Games industry to generate $196.8 billion in 2022, analysts predict

Analyst firm Newzoo predicts the global games market will generate $196.8 billion in worldwide revenues across consoles, PC, and mobile throughout 2022.

Games industry to generate $196.8 billion in 2022, analysts predict
Published Sep 26, 2022 3:05 PM CDT   |   Updated Tue, Oct 18 2022 12:32 AM CDT
2 minutes & 14 seconds read time

Analyst firm Newzoo estimates the global video games industry will generate $196.8 billion in total revenues throughout 2022, including platforms like consoles, PC, and mobile devices.

Games industry to generate $196.8 billion in 2022, analysts predict 1

Driven by strong software sales, billion-dollar monetization across all platforms, and new continuing subscription adoption, gaming is getting even closer to the $200 billion revenues mark. According to Newzoo's latest global games market report, the industry is set to make $196.8 billion throughout the year, up 2.1% year-over-year from 2021.

Mobile is on track to make up 52% of total worldwide earnings with $103.5 billion. Console gaming is down 2.2% from 2021 due to supply chain issues, however Sony is preparing to ship 18 million PlayStation 5 consoles from March 2022 - March 2023.

Newzoo's lead games analyst Tom Wijman has a very poignant breakdown of the industry's forecasted figures:

"Because PC revenue is largely generated by live service games, if you look at the top 10 games that are generating revenue for PC, most of them are live service titles. Any disruption or delay in game development hits the PC market relatively less hard than it does the console market. But there is still the effect of game delays to 2023 or 2024 that affects earnings.

"The same is true for supply chain disruptions, if players cannot get their hands-on the latest PC gaming components. That is starting to get better, but there is still more demand than there is supply for many high-end PC gaming components. The simple equation is that if people have new hardware, they tend to buy more software, but if they cannot get their hands-on new hardware, they tend to spend less on new software.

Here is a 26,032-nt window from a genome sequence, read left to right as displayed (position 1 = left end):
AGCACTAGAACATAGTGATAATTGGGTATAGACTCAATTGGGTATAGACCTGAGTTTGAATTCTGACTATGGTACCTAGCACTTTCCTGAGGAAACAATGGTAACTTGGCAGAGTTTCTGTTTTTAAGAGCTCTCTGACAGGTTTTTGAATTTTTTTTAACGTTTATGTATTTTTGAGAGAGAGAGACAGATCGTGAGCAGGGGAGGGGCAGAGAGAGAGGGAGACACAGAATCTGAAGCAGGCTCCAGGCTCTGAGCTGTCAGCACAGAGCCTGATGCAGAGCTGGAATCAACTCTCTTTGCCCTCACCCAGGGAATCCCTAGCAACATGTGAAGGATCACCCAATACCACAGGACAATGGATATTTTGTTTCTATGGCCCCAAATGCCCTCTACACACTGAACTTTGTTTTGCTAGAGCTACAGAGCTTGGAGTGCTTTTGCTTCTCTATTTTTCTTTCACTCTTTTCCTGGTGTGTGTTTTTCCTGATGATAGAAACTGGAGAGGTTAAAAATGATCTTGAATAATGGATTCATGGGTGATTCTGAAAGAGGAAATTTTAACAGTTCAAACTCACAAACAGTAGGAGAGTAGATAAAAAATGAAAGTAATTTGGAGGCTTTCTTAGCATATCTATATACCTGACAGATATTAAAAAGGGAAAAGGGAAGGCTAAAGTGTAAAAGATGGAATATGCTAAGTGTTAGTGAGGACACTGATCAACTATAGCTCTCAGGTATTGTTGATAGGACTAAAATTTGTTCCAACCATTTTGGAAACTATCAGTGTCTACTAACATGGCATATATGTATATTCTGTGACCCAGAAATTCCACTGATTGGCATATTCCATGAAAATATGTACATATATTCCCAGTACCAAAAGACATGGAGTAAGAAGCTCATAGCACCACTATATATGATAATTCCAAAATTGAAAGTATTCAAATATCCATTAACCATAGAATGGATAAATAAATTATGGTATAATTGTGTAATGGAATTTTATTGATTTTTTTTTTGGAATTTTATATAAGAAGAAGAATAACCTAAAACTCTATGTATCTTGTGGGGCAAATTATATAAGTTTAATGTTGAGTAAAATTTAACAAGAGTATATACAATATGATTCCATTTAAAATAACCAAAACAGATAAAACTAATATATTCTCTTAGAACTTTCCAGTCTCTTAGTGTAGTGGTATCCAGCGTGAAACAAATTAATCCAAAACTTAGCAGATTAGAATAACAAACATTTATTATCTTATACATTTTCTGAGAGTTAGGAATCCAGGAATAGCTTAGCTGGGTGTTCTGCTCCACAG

"Moving on to console, it's an extension of the same story. We expect console to decline slightly this year just minus 2.2% growth, still generating almost $53 billion a year and more than a quarter of games revenue. So a very healthy market, but not the best year for console. There's three main drivers for that: first of all we don't have as many blockbuster releases as we had in the past years, and also as opposed to PC gaming and mobile gaming, console is a hit-driven market--less so than it has been in the past because of live services, because of DLC, and in-game spending, but still more so than PC or mobile gaming.

"So fewer hits means less spending on console games. The same is happening here. Because the new consoles from Sony and Microsoft are still hard to purchase, that supply has yet to catch up with demand, it means the install base is lower now than it would be if all was going normally. So there's a slow ramp of the install base and if the people don't have the new consoles they're not buying content for the console.

"What is offsetting some of these declining factors is the continued growth of subscription services and free-to-play console games.

"The saving grace for the market this year is mobile, although mobile gaming has its own struggles including privacy regulation, user-tracking--mobile gaming, more so than PC gaming or console gaming, relies on user-tracking to identify how many users there are and converting those into players. There's been some changes there due to privacy regulation.

"Besides all that, it's still a growing market. Free-to-play is the dominant business model that makes converting new players easier when facing inflation."

Games industry to generate $196.8 billion in 2022, analysts predict 2
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Derek joined the TweakTown team in 2015 and has since reviewed and played 1000s of hours of new games. Derek is absorbed with the intersection of technology and gaming, and is always looking forward to new advancements. With over six years in games journalism under his belt, Derek aims to further engage the gaming sector while taking a peek under the tech that powers it. He hopes to one day explore the stars in No Man's Sky with the magic of VR.

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